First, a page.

Nobody likes to think about or talk about the possibility of suddenly becoming disabled and unable to work. But the best time to plan for the possibility is before it happens, not during or after. All it takes is one illness or one accident to prevent you from being able to handle your daily responsibilities—but if you’re proactive, and you create the right contingency plans, you don’t have to worry about it ruining your livelihood.
One of the most important things to consider is getting disability insurance. Though it comes in many forms, with many variables dictating its use and effectiveness, the general principle is always the same; disability insurance exists to compensate you while you’re unable to work due to an illness or injury.
Depending on where you work, you may have some type of disability insurance as an employment benefit. If that’s not available, you may be able to buy disability insurance through your employer, or through a professional association. Failing those options, you could always buy an individual policy, just like you would car insurance or any other type of personal insurance.
Short-term disability insurance usually replaces a portion of your base salary, like 60 or 70 percent, and is paid out up to several months, or up to a year, depending on your policy. The wait period for this compensation is frequently low. Long-term disability insurance, by contrast, replaces a lower portion of your base salary, like 40 or 50 percent, over a much longer period of time—sometimes up to retirement age, or up to the time when the disability ends. The waiting period for this type of policy can range up to several months. Timeframes, payouts, and other variables will vary based on your specific policy.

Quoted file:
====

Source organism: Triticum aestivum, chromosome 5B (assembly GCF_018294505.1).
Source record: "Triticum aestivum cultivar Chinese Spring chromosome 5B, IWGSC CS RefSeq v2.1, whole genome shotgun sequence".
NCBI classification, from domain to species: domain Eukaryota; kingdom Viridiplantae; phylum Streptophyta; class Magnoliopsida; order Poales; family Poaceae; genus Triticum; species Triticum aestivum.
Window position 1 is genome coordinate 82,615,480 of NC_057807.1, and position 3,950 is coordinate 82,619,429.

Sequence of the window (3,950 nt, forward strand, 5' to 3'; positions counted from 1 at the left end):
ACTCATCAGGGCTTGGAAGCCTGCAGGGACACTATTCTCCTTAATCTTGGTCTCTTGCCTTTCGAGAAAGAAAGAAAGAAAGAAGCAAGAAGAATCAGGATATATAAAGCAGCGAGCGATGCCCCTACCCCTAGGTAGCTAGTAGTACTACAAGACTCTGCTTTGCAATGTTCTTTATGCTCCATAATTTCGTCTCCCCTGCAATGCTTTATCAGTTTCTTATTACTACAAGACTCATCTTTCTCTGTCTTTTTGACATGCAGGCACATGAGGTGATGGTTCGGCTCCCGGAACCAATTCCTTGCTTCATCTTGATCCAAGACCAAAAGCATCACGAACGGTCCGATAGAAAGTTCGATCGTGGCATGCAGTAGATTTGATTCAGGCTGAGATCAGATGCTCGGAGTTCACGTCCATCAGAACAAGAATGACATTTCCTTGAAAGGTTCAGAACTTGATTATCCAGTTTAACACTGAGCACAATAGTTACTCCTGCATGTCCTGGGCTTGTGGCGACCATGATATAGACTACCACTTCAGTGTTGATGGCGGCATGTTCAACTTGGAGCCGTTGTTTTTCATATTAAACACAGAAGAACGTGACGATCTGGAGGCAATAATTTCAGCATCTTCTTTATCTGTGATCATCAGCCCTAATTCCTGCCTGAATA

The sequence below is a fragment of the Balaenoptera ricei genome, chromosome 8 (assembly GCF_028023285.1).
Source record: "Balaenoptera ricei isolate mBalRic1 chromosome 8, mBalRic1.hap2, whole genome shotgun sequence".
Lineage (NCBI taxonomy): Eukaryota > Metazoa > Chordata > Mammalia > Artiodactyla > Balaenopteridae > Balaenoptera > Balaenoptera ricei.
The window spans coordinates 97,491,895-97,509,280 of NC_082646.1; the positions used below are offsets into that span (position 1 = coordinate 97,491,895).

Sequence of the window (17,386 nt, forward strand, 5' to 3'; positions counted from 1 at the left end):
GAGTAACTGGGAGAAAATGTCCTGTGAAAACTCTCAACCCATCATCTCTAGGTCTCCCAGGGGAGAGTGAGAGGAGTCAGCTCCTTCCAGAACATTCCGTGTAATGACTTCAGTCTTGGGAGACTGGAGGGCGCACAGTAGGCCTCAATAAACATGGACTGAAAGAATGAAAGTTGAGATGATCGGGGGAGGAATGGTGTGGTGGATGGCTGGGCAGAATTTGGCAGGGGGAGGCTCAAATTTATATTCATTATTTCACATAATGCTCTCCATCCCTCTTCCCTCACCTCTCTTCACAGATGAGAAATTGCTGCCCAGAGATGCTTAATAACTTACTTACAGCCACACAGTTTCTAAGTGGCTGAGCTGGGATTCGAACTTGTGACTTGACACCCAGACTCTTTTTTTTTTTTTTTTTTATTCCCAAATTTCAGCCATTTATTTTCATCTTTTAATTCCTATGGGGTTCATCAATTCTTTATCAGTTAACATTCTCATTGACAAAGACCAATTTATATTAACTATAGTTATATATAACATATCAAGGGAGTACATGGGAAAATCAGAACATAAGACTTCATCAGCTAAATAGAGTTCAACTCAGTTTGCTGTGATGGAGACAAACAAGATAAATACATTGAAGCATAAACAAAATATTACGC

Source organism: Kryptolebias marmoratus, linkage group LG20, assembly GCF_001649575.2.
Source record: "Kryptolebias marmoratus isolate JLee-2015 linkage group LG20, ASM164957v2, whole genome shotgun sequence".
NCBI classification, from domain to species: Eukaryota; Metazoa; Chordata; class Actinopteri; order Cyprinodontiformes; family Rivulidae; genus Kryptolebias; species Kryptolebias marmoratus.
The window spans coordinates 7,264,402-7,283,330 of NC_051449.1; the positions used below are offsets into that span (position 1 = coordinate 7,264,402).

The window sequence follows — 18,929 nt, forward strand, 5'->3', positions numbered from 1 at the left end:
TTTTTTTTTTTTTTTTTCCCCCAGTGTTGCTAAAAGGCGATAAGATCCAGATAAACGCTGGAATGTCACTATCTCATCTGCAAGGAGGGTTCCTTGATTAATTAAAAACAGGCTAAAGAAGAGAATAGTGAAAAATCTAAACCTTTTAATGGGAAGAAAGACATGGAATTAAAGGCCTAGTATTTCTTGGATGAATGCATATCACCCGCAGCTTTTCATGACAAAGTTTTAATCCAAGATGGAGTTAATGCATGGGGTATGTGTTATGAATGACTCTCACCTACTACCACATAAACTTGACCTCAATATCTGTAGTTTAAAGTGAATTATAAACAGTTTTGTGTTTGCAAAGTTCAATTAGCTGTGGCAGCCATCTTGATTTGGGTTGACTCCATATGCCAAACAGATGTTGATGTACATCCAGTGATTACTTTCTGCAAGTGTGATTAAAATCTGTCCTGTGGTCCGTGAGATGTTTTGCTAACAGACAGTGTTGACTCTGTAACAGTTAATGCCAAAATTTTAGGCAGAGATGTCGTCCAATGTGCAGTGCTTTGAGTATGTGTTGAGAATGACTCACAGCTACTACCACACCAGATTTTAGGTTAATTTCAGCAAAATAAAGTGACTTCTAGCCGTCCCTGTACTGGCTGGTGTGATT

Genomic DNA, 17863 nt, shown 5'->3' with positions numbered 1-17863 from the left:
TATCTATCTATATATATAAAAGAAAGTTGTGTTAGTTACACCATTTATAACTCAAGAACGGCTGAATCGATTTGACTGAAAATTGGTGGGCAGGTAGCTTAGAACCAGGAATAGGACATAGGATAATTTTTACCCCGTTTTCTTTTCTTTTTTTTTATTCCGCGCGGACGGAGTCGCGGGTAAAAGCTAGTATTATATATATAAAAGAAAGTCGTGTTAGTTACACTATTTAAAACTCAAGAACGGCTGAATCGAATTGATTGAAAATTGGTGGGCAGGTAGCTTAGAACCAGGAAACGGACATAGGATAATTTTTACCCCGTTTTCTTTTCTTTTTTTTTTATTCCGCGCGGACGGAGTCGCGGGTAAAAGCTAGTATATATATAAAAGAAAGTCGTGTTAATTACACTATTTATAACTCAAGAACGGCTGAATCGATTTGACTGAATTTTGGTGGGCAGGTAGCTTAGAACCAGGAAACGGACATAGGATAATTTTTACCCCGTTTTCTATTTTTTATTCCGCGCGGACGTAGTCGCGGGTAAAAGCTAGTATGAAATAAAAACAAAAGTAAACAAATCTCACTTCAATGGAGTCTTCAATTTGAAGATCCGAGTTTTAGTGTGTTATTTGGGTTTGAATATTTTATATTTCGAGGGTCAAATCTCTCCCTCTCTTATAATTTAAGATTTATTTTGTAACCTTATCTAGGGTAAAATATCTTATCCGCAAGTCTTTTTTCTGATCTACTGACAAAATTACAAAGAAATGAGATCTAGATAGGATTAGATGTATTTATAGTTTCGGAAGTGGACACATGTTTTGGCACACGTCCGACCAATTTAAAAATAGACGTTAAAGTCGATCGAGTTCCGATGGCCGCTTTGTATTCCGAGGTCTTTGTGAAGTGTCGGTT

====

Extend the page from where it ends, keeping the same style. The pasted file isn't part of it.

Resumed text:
Purchasing disability insurance is one of the best things you can get to protect yourself from the possibility of being unable to work. If you have a family to support, you may also consider getting a life insurance policy, which can provide benefits and replace a portion of your salary after your death.
If you’re a leader in your business, you’ll also want to go through the process of succession planning. There are different ways to approach this, but in general, the idea is to name a person (or several people) to replace you in your current role, and distribute ownership of the company according to your wishes. This may include valuing the company, so you can accurately determine ownership stake, and documenting which steps should be followed if and when you’re no longer able to work.
Depending on how you were injured and how you became ill, you may be able to take legal action as a way to replace your lost income (and compensate for any costs associated with that injury). For example, if you were personally injured due to the actions or negligence of another person, you may be entitled to any medical costs you incurred as a result of that injury, as well as at least some of the salary you’ve lost as a result of the injury. Car accidents, on the job injuries, and medical malpractice are just some of the sources of personal injury that could qualify.
Deciding How to Qualify Yourself
After finding yourself unable to work, you’ll need to determine whether to apply for disability benefits and what type of benefits to apply for. The Family and Medical Leave Act (FMLA) guarantees employees the ability to take up to 12 weeks of unpaid leave to deal with an injury, illness, or injury or illness of a family member, so you may be able to take advantage of it. Otherwise, you’ll need to consult with a doctor to determine whether short-term or long-term disability is more appropriate.
Of course, you’ll also need to undergo a period of psychological recovery, since experiencing a disabling injury can be traumatic and being out of the workforce can be trying, to say the least.
- Give yourself time. You aren’t going to recover overnight. Take several days to several weeks to start the recovery process.
- Focus on the present. It’s easy to get lost in thinking about how you’ve worked before and how you might work in the future, but it’s much more effective to spend your time in the present moment.
- Find something new to occupy your attention. It’s helpful to find a new focus, like a hobby or short-term goals for improvement, to occupy your time and attention.
It’s not a fun topic for discussion or writing, but you’ll need to think about the possibility of disability if you want to protect your financial future. Think carefully about your disability and succession planning, and be proactive to mitigate your risks.